J.D. Salinger, the reclusive author of Catcher in the Rye, has died. He was 91.
My obituary my seem unusual. I am a film critic and none of Salinger’s works were ever adapted into film (with the exception of one Iranian film that was not cleared for release in the U.S.). Yet Holden Caulfield created an archetype that has had an enormous impact on film, literature, and pretty much every form of media in existence. You can see traces of Salinger in the works of John Hughes, in the works of Wes Anderson, in the works of Terrance Malick, in the Beatles’ discography, in Nirvana’s discography, in every book that Louis Sachar and William S. Burroughs. They all have a special disdain for the world of “phonies,” people who go through life without questioning what it all means. This was the character who created the disillusioned youth and thus created the hippie. Thank you very much for that, Mr. Salinger.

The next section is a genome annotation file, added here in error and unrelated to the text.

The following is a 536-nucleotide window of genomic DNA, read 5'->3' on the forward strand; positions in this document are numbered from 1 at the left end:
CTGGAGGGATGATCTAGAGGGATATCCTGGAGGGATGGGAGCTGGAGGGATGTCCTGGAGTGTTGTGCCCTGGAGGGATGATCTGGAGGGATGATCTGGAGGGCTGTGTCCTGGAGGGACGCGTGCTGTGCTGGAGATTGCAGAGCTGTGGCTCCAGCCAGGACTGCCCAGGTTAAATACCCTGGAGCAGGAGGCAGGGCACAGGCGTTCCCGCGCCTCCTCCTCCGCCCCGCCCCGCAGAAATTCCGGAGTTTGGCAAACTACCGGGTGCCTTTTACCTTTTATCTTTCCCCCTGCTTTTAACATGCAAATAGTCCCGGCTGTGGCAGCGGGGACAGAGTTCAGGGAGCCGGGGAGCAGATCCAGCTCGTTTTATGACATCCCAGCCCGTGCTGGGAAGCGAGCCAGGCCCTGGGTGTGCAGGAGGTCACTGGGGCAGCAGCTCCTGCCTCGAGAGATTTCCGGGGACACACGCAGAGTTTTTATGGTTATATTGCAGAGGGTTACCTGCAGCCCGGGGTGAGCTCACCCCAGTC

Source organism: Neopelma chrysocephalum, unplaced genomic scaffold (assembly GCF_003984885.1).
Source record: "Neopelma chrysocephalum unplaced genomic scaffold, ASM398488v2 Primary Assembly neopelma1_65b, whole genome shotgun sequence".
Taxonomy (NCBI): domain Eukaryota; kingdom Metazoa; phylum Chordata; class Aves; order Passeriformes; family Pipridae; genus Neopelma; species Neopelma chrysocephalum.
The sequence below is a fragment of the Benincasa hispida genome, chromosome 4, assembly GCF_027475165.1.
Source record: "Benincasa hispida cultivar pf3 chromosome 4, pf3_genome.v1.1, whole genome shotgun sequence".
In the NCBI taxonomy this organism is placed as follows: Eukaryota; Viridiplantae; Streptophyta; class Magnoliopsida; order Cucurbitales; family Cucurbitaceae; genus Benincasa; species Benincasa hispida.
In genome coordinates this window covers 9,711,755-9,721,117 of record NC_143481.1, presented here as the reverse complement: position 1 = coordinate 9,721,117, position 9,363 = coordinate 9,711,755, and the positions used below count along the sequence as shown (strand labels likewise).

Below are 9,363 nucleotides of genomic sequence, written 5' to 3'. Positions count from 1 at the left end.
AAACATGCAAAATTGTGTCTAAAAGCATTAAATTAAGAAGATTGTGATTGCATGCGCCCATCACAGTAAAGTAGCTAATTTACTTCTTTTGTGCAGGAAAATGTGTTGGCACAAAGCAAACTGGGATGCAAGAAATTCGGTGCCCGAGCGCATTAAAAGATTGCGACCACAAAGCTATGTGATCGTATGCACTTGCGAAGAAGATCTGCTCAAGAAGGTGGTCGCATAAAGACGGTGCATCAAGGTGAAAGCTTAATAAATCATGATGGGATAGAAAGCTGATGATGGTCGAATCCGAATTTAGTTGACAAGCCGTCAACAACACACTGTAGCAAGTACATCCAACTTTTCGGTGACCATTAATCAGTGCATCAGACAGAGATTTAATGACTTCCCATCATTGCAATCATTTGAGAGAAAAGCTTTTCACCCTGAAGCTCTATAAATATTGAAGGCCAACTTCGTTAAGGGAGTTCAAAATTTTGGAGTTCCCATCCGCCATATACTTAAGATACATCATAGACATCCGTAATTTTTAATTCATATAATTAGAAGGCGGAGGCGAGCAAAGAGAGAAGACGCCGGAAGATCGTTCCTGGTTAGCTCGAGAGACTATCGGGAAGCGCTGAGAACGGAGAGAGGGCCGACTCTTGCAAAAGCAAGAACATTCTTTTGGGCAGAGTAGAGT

I kid, of course. Salinger could hardly imagine how his work would be taken by the public at large. Indeed, he appeared to disdain them as much as anyone else, not publishing a word since 1965. I have a feeling, with his death, a lot of his works will come to light. Shame we had to wait so long. Then again, what he has published demonstrates that nothing was ever as strong as Catcher in the Rye. Nothing showed the world how the youth really felt about it. That motive has definitely transcended time. Salinger was one of the most important writers of the 20th century and he only did it in one work.
So, as I often do when writing one of these, I would like to thank you. Thanks for Catcher in the Rye. And thanks for having the sense to not try and outdo yourself. Many work themselves to death with no idea that their work will ultimately be taken. Even when people wouldn’t recognize it, you may have been far smarter than you let on. And that would make you one of the smartest human beings in history.